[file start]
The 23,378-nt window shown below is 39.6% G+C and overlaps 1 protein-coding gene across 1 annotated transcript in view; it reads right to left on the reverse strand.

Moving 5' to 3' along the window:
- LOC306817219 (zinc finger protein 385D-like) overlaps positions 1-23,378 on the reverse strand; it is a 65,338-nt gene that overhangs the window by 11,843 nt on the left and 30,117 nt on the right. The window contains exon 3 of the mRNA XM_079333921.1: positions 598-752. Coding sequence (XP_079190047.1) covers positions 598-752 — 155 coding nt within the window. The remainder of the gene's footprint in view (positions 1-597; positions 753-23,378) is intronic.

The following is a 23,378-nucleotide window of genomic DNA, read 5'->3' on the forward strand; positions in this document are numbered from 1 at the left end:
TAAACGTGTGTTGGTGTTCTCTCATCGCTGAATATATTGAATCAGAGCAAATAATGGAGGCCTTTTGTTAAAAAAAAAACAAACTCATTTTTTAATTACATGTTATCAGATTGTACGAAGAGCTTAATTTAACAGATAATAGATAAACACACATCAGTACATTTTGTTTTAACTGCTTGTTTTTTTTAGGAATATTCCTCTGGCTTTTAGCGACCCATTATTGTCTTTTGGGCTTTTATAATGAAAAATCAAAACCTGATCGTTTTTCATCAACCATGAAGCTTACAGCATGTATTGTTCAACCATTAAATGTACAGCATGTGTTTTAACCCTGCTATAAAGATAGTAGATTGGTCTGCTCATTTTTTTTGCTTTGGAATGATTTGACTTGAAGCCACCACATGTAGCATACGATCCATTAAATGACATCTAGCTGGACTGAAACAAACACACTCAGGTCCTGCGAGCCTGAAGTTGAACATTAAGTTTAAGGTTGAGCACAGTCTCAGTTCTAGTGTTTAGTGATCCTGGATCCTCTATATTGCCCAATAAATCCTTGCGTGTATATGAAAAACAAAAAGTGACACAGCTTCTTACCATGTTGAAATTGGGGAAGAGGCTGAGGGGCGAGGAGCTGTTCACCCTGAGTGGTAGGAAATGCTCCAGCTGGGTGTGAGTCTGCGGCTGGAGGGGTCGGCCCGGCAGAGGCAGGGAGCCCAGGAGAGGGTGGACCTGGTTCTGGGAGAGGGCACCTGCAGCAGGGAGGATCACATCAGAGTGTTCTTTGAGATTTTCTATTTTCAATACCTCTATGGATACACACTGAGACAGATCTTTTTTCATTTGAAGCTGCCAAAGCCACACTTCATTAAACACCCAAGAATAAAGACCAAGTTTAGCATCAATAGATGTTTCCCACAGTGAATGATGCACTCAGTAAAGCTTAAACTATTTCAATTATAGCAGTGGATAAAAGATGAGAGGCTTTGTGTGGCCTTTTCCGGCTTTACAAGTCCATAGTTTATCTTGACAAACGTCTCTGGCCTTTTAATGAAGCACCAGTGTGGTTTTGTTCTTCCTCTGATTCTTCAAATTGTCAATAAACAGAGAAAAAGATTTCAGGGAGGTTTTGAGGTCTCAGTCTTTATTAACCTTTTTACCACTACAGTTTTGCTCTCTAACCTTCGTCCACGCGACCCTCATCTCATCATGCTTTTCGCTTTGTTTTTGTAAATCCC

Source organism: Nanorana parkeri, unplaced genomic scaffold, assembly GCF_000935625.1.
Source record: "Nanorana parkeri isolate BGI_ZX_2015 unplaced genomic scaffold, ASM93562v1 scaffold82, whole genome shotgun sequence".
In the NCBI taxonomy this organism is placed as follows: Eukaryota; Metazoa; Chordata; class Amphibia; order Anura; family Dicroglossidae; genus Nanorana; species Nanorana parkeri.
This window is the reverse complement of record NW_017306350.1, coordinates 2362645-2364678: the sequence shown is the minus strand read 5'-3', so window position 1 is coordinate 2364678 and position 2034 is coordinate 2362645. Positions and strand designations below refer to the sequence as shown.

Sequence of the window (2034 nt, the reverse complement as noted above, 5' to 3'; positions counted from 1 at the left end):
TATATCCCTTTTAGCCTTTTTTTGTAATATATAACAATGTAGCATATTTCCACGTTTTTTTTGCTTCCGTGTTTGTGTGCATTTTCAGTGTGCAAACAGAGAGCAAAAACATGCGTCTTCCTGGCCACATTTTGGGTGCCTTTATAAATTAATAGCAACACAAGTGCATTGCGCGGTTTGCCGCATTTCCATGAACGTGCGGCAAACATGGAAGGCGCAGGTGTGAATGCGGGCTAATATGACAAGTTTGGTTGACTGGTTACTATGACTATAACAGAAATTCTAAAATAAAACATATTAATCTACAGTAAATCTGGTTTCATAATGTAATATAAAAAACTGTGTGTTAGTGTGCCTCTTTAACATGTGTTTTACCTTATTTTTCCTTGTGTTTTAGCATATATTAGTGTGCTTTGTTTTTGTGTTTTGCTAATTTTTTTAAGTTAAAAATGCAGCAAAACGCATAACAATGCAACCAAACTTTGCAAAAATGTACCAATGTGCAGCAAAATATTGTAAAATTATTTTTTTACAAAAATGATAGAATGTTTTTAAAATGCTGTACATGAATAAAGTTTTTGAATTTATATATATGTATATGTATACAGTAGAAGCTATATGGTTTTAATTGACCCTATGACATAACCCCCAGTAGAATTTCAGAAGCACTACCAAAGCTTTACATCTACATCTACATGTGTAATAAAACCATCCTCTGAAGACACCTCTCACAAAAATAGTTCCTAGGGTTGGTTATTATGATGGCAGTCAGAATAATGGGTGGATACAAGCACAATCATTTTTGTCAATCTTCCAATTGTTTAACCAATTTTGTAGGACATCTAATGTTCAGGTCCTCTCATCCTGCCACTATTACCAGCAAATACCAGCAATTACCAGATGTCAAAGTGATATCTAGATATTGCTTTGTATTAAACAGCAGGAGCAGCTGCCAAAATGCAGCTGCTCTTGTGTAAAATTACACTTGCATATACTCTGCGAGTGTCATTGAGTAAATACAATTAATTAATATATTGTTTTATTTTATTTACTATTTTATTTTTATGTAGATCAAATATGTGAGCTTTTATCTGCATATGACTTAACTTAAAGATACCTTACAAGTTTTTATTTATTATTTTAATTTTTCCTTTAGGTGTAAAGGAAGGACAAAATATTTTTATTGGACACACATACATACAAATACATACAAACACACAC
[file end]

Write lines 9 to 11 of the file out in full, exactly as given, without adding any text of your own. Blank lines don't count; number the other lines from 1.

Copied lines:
This window is the reverse complement of record NW_017306350.1, coordinates 2362645-2364678: the sequence shown is the minus strand read 5'-3', so window position 1 is coordinate 2364678 and position 2034 is coordinate 2362645. Positions and strand designations below refer to the sequence as shown.

Sequence of the window (2034 nt, the reverse complement as noted above, 5' to 3'; positions counted from 1 at the left end):
TATATCCCTTTTAGCCTTTTTTTGTAATATATAACAATGTAGCATATTTCCACGTTTTTTTTGCTTCCGTGTTTGTGTGCATTTTCAGTGTGCAAACAGAGAGCAAAAACATGCGTCTTCCTGGCCACATTTTGGGTGCCTTTATAAATTAATAGCAACACAAGTGCATTGCGCGGTTTGCCGCATTTCCATGAACGTGCGGCAAACATGGAAGGCGCAGGTGTGAATGCGGGCTAATATGACAAGTTTGGTTGACTGGTTACTATGACTATAACAGAAATTCTAAAATAAAACATATTAATCTACAGTAAATCTGGTTTCATAATGTAATATAAAAAACTGTGTGTTAGTGTGCCTCTTTAACATGTGTTTTACCTTATTTTTCCTTGTGTTTTAGCATATATTAGTGTGCTTTGTTTTTGTGTTTTGCTAATTTTTTTAAGTTAAAAATGCAGCAAAACGCATAACAATGCAACCAAACTTTGCAAAAATGTACCAATGTGCAGCAAAATATTGTAAAATTATTTTTTTACAAAAATGATAGAATGTTTTTAAAATGCTGTACATGAATAAAGTTTTTGAATTTATATATATGTATATGTATACAGTAGAAGCTATATGGTTTTAATTGACCCTATGACATAACCCCCAGTAGAATTTCAGAAGCACTACCAAAGCTTTACATCTACATCTACATGTGTAATAAAACCATCCTCTGAAGACACCTCTCACAAAAATAGTTCCTAGGGTTGGTTATTATGATGGCAGTCAGAATAATGGGTGGATACAAGCACAATCATTTTTGTCAATCTTCCAATTGTTTAACCAATTTTGTAGGACATCTAATGTTCAGGTCCTCTCATCCTGCCACTATTACCAGCAAATACCAGCAATTACCAGATGTCAAAGTGATATCTAGATATTGCTTTGTATTAAACAGCAGGAGCAGCTGCCAAAATGCAGCTGCTCTTGTGTAAAATTACACTTGCATATACTCTGCGAGTGTCATTGAGTAAATACAATTAATTAATATATTGTTTTATTTTATTTACTATTTTATTTTTATGTAGATCAAATATGTGAGCTTTTATCTGCATATGACTTAACTTAAAGATACCTTACAAGTTTTTATTTATTATTTTAATTTTTCCTTTAGGTGTAAAGGAAGGACAAAATATTTTTATTGGACACACATACATACAAATACATACAAACACACAC